Open Access

The 2011 off the Pacific coast of Tohoku Earthquake and its aftershocks observed by GEONET

Earth, Planets and Space201163:22

https://doi.org/10.5047/eps.2011.06.025

Received: 12 April 2011

Accepted: 16 June 2011

Published: 27 September 2011

Abstract

The large displacement induced by the 2011 M 9.0 off the Pacific coast of Tohoku Earthquake was observed by GPS stations of the permanent GPS Earth Observation Network system (GEONET) in northeastern Japan. The displacement was characterized by the eastward displacement and subsidence in the Pacific coastal area. The horizontal displacement exceeded 5.3 m, which is the largest ever detected by GEONET. The mainshock was followed by a sequence of aftershocks. We processed the GPS data through a kinematic positioning strategy to clarify the deformation, including the deformation caused by the mainshock, with high temporal resolutions. The offsets calculated from the kinematic coordinates separately depict the coseismic displacements of the mainshock, the largest aftershock, and the third largest. The fault model for these earthquakes suggests that the largest (M 7.7) and third largest (M 7.3) aftershocks ruptured the southern and northern extensions of the mainshock fault, respectively.

Key words

Kinematic GPS2011 Tohoku earthquakemainshockaftershockcoseismic deformation

1. Introduction

The M 9.0 off the Pacific coast of Tohoku Earthquake (hereafter, the 2011 Tohoku earthquake) occurred along the Japan Trench on March 11, 2011. The focal mechanism from the Global CMT Project (Fig. 1) and the aftershock distribution published by the Japan Meteorological Agency (JMA) suggest that the 2011 Tohoku earthquake ruptured the plate interface between the subducting Pacific plate and the overriding Okhotsk plate. The sequence of the 2011 To-hoku earthquakes consisted of a foreshock, the mainshock, and three M > 7 aftershocks. The MJMA 7.3 foreshock occurred on March 9, 2011, at 2:45 UT (11:45 in Japan Standard Time). The Mw 9.0 mainshock occurred on March 11, 2011, at 5:46 UT. The Mw 7.4, 7.7, and 7.5 aftershocks followed the mainshock at 6:08, 6:15, and 6:25 UT, respectively, on the same day. Roughly 20 min after the main-shock, the Pacific coast of northeastern Japan was inundated by a large tsunami, which caused far more serious damage to human lives and infrastructure than did the strong ground-shaking caused by the earthquake.
Fig. 1.

Coseismic displacement of the 2011 Tohoku earthquake based on daily coordinates of the routine GEONET analysis. (a) Horizontal displacement. The focal mechanism of the mainshock is from the Global CMT Project (http://www.globalcmt.org/). (b) Vertical displacement. The four-digit number represents the GPS site ID shown in Fig. 2.

Because the Japanese Islands are covered by a dense network of geodetic and seismic networks (i.e. GEONET, Hi-net, K-net, and KIK-net), a vast amount of data was recorded for the 2011 Tohoku earthquake. The GPS Earth Observation Network System (GEONET) is a permanent nationwide GPS array operated by the Geospatial Information Authority of Japan (formerly the Geographical Survey Institute, or GSI). It consists of more than 1300 continuous sites with a real-time transmission of 1-s data sampling (Hatanaka et al., 2003; Yamagiwa et al., 2006). GEONET has recorded coseismic and postseismic displacements for many earthquakes that have occurred since 1994, including the earthquake off Tohoku. It has also revealed plate motions and interseismic deformation along the plate boundaries (e.g. Sagiya, 2004). Before the 2011 Tohoku earthquake, a contraction in the east-west direction was observed in northeastern Japan (Sagiya et al., 2000) and the plate interface was estimated to be coupled along the Japan Trench (e.g. Nishimura et al., 2004).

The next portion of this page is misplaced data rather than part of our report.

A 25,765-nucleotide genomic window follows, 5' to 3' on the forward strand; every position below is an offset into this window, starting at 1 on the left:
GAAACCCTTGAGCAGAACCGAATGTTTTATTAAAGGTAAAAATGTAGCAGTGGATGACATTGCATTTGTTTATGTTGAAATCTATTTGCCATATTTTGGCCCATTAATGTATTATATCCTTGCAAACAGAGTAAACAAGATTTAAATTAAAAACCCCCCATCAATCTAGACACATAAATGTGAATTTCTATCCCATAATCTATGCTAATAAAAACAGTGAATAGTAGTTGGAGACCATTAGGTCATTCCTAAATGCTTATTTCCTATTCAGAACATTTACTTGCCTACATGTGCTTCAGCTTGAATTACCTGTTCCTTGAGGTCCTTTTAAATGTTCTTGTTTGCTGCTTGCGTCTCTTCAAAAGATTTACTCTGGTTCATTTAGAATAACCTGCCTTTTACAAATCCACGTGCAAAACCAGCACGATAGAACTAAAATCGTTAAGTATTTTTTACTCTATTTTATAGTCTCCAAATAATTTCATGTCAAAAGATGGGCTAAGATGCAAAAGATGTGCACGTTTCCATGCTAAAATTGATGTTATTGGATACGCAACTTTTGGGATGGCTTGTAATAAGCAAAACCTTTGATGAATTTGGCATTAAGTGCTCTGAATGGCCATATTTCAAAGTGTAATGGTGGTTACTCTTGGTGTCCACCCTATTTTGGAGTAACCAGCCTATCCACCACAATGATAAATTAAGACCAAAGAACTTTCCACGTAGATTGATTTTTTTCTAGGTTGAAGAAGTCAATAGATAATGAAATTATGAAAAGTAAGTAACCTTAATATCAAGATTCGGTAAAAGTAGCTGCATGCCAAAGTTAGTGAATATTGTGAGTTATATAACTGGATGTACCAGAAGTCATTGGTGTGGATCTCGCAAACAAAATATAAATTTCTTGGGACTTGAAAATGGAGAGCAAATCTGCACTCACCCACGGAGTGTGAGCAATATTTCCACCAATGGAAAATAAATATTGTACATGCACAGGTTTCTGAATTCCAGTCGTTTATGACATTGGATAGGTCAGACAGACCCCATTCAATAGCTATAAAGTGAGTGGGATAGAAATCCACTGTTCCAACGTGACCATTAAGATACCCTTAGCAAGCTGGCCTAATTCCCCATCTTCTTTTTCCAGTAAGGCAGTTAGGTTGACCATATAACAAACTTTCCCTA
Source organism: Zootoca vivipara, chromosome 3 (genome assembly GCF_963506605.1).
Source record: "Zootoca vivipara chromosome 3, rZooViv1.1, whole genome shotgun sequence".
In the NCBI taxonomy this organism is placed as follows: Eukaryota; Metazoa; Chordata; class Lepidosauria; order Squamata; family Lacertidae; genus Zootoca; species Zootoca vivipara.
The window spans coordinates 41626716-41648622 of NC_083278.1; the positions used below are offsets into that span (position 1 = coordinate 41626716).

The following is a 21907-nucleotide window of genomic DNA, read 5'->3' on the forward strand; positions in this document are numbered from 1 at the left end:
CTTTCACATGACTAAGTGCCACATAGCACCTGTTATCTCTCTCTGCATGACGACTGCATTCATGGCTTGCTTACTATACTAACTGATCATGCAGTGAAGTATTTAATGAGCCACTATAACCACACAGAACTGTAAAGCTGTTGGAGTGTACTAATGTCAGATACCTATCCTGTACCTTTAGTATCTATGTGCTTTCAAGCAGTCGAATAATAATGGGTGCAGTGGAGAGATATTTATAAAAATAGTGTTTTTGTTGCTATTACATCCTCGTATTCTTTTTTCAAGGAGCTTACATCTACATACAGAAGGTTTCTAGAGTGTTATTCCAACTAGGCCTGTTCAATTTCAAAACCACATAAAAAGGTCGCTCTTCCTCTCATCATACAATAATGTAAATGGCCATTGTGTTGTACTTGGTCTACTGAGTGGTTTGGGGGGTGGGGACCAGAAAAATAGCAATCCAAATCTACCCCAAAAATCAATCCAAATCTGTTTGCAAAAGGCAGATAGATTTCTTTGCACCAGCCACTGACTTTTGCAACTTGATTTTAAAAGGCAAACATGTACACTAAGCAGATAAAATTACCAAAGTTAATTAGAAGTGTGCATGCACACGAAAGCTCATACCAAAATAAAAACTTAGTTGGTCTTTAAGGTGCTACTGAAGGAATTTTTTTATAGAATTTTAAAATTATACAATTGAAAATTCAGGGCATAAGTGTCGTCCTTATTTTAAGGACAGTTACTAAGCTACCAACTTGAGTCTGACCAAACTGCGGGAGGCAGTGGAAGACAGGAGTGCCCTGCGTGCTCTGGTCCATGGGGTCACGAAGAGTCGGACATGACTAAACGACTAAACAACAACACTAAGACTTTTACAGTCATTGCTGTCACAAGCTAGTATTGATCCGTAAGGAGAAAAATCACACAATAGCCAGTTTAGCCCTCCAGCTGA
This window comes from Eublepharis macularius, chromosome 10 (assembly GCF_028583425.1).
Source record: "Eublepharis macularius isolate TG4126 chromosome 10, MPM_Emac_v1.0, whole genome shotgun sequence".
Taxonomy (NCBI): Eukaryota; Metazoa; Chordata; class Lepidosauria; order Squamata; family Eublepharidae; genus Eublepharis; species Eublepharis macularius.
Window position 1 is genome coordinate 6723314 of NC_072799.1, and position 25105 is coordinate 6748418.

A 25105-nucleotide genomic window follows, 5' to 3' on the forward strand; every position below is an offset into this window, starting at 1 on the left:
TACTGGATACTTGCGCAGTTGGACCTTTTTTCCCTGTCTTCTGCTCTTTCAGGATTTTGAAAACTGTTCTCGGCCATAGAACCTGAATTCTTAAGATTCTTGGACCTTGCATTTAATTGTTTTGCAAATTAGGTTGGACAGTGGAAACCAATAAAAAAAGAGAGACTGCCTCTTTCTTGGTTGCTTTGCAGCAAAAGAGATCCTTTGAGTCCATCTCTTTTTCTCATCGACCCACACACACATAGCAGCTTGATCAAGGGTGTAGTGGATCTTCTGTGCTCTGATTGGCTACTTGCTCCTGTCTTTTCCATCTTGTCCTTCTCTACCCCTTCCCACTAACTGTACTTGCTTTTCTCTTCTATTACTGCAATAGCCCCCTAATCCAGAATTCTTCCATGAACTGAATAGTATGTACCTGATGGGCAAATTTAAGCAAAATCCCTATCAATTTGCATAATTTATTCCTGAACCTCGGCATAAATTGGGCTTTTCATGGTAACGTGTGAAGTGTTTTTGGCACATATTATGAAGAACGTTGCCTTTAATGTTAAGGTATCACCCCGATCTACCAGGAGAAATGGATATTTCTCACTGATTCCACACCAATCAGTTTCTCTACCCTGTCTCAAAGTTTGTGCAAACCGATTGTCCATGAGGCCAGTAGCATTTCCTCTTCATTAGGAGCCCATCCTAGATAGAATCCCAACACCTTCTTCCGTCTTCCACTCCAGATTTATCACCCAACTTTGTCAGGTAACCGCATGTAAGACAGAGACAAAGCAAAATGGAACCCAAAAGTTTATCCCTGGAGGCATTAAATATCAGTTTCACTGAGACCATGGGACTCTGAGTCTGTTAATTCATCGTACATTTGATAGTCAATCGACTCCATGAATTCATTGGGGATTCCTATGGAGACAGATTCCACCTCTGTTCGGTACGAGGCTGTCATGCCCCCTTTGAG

On a routine basis, the GEONET GPS data are processed with Bernese 5.0 software to estimate the daily coordinates of the stations (Nakagawa et al., 2009). Moreover, the static coordinates are estimated at 3-h intervals using 6-h data to rapidly detect signals related to episodic events. However, the site coordinates estimated from the static positioning by the GEONET routine do not have enough temporal resolution to capture any rapid evolution of the deformation (e.g. Larson and Miyazaki, 2008). In the sequence of the 2011 Tohoku earthquakes, several M > 7 aftershocks occurred within 1 h after the mainshock. These aftershocks have the potential to cause displacements of more than several centimeters at the GEONET stations.

In this paper, we focus on the coseismic and postseismic deformation revealed by GEONET. We also show the results of kinematic positioning of GPS data to distinguish between the displacements caused by the mainshock and those caused by the aftershocks. Finally, we present simple models that assume rectangular faults for the mainshock and aftershocks. A detailed analysis of the distribution of coseis-mic and postseismic slip as estimated from the GEONET data is summarized in another paper (Ozawa et al., 2011).

2. The 2011 Tohoku Earthquake As Revealed by GEONET

The earthquake caused the suspension of electric power and data transmission at most GEONET stations along the Pacific coast of northeastern Japan. Hundreds of stations were temporarily unable to record data because of lengthy power failures that lasted for several days or even weeks. The number of suspended GEONET stations decreased to 18 by April 6, 2011. In this study, we have used 30-s sampled GPS data which were automatically downloaded, as well as those directly collected from the GPS receiver memory on site by GSI staff.